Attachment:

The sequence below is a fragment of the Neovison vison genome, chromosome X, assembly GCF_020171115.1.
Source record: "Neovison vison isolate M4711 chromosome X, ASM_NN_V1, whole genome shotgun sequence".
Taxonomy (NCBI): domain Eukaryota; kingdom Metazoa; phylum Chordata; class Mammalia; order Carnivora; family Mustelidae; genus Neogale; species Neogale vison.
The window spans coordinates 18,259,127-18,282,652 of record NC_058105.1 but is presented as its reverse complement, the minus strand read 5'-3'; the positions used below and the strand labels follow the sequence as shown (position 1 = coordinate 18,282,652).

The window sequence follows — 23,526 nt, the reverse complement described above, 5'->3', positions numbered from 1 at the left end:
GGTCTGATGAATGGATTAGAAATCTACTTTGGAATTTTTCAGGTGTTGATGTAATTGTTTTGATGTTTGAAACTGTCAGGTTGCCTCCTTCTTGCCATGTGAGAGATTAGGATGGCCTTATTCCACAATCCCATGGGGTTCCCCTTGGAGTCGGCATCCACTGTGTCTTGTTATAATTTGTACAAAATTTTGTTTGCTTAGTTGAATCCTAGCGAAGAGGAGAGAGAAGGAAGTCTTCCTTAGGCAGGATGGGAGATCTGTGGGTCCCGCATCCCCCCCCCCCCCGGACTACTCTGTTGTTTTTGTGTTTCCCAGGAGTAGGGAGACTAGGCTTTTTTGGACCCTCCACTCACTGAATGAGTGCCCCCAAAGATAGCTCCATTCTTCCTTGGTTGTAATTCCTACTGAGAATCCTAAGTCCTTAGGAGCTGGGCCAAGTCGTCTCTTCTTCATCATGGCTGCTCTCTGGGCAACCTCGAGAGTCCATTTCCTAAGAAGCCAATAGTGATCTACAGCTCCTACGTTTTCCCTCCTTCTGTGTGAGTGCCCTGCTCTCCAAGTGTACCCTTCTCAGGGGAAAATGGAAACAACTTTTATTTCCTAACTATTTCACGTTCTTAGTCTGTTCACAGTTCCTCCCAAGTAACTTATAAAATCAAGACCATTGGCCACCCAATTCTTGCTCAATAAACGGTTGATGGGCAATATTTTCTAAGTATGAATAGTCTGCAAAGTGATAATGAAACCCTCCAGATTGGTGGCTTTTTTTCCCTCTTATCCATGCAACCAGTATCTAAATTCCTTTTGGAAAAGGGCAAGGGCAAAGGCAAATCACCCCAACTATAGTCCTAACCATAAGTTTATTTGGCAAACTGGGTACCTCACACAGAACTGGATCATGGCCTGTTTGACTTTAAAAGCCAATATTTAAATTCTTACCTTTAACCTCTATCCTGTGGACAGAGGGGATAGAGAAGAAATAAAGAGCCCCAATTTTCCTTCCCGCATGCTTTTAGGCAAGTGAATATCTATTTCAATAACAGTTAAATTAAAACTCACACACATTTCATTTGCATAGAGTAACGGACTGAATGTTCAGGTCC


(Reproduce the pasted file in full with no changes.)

The sequence below is a fragment of the Neovison vison genome, chromosome X, assembly GCF_020171115.1.
Source record: "Neovison vison isolate M4711 chromosome X, ASM_NN_V1, whole genome shotgun sequence".
Taxonomy (NCBI): domain Eukaryota; kingdom Metazoa; phylum Chordata; class Mammalia; order Carnivora; family Mustelidae; genus Neogale; species Neogale vison.
The window spans coordinates 18,259,127-18,282,652 of record NC_058105.1 but is presented as its reverse complement, the minus strand read 5'-3'; the positions used below and the strand labels follow the sequence as shown (position 1 = coordinate 18,282,652).

The window sequence follows — 23,526 nt, the reverse complement described above, 5'->3', positions numbered from 1 at the left end:
GGTCTGATGAATGGATTAGAAATCTACTTTGGAATTTTTCAGGTGTTGATGTAATTGTTTTGATGTTTGAAACTGTCAGGTTGCCTCCTTCTTGCCATGTGAGAGATTAGGATGGCCTTATTCCACAATCCCATGGGGTTCCCCTTGGAGTCGGCATCCACTGTGTCTTGTTATAATTTGTACAAAATTTTGTTTGCTTAGTTGAATCCTAGCGAAGAGGAGAGAGAAGGAAGTCTTCCTTAGGCAGGATGGGAGATCTGTGGGTCCCGCATCCCCCCCCCCCCCGGACTACTCTGTTGTTTTTGTGTTTCCCAGGAGTAGGGAGACTAGGCTTTTTTGGACCCTCCACTCACTGAATGAGTGCCCCCAAAGATAGCTCCATTCTTCCTTGGTTGTAATTCCTACTGAGAATCCTAAGTCCTTAGGAGCTGGGCCAAGTCGTCTCTTCTTCATCATGGCTGCTCTCTGGGCAACCTCGAGAGTCCATTTCCTAAGAAGCCAATAGTGATCTACAGCTCCTACGTTTTCCCTCCTTCTGTGTGAGTGCCCTGCTCTCCAAGTGTACCCTTCTCAGGGGAAAATGGAAACAACTTTTATTTCCTAACTATTTCACGTTCTTAGTCTGTTCACAGTTCCTCCCAAGTAACTTATAAAATCAAGACCATTGGCCACCCAATTCTTGCTCAATAAACGGTTGATGGGCAATATTTTCTAAGTATGAATAGTCTGCAAAGTGATAATGAAACCCTCCAGATTGGTGGCTTTTTTTCCCTCTTATCCATGCAACCAGTATCTAAATTCCTTTTGGAAAAGGGCAAGGGCAAAGGCAAATCACCCCAACTATAGTCCTAACCATAAGTTTATTTGGCAAACTGGGTACCTCACACAGAACTGGATCATGGCCTGTTTGACTTTAAAAGCCAATATTTAAATTCTTACCTTTAACCTCTATCCTGTGGACAGAGGGGATAGAGAAGAAATAAAGAGCCCCAATTTTCCTTCCCGCATGCTTTTAGGCAAGTGAATATCTATTTCAATAACAGTTAAATTAAAACTCACACACATTTCATTTGCATAGAGTAACGGACTGAATGTTCAGGTCC